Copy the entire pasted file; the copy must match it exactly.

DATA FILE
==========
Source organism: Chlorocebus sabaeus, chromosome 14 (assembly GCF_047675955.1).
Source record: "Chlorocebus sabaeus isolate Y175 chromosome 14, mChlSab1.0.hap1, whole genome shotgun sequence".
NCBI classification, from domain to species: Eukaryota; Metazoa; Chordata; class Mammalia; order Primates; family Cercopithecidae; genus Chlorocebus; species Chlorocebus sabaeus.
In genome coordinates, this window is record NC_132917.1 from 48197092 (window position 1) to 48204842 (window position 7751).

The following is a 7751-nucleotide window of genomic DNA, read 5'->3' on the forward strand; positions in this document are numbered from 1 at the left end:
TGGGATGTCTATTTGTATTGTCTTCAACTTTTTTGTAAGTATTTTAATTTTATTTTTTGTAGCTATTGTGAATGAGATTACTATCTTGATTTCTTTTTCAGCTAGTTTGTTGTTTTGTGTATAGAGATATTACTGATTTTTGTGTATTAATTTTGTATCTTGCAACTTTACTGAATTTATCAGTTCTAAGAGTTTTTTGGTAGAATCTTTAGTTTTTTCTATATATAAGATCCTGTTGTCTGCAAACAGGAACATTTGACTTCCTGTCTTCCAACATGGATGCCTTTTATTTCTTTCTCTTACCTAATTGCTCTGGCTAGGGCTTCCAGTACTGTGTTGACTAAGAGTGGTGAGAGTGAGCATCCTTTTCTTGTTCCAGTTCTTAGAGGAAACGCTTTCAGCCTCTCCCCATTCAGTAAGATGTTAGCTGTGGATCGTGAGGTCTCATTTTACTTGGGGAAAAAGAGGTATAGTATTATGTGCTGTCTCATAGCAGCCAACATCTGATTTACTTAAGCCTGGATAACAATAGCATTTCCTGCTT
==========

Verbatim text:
Source organism: Chlorocebus sabaeus, chromosome 14 (assembly GCF_047675955.1).
Source record: "Chlorocebus sabaeus isolate Y175 chromosome 14, mChlSab1.0.hap1, whole genome shotgun sequence".
NCBI classification, from domain to species: Eukaryota; Metazoa; Chordata; class Mammalia; order Primates; family Cercopithecidae; genus Chlorocebus; species Chlorocebus sabaeus.
In genome coordinates, this window is record NC_132917.1 from 48197092 (window position 1) to 48204842 (window position 7751).

The following is a 7751-nucleotide window of genomic DNA, read 5'->3' on the forward strand; positions in this document are numbered from 1 at the left end:
TGGGATGTCTATTTGTATTGTCTTCAACTTTTTTGTAAGTATTTTAATTTTATTTTTTGTAGCTATTGTGAATGAGATTACTATCTTGATTTCTTTTTCAGCTAGTTTGTTGTTTTGTGTATAGAGATATTACTGATTTTTGTGTATTAATTTTGTATCTTGCAACTTTACTGAATTTATCAGTTCTAAGAGTTTTTTGGTAGAATCTTTAGTTTTTTCTATATATAAGATCCTGTTGTCTGCAAACAGGAACATTTGACTTCCTGTCTTCCAACATGGATGCCTTTTATTTCTTTCTCTTACCTAATTGCTCTGGCTAGGGCTTCCAGTACTGTGTTGACTAAGAGTGGTGAGAGTGAGCATCCTTTTCTTGTTCCAGTTCTTAGAGGAAACGCTTTCAGCCTCTCCCCATTCAGTAAGATGTTAGCTGTGGATCGTGAGGTCTCATTTTACTTGGGGAAAAAGAGGTATAGTATTATGTGCTGTCTCATAGCAGCCAACATCTGATTTACTTAAGCCTGGATAACAATAGCATTTCCTGCTT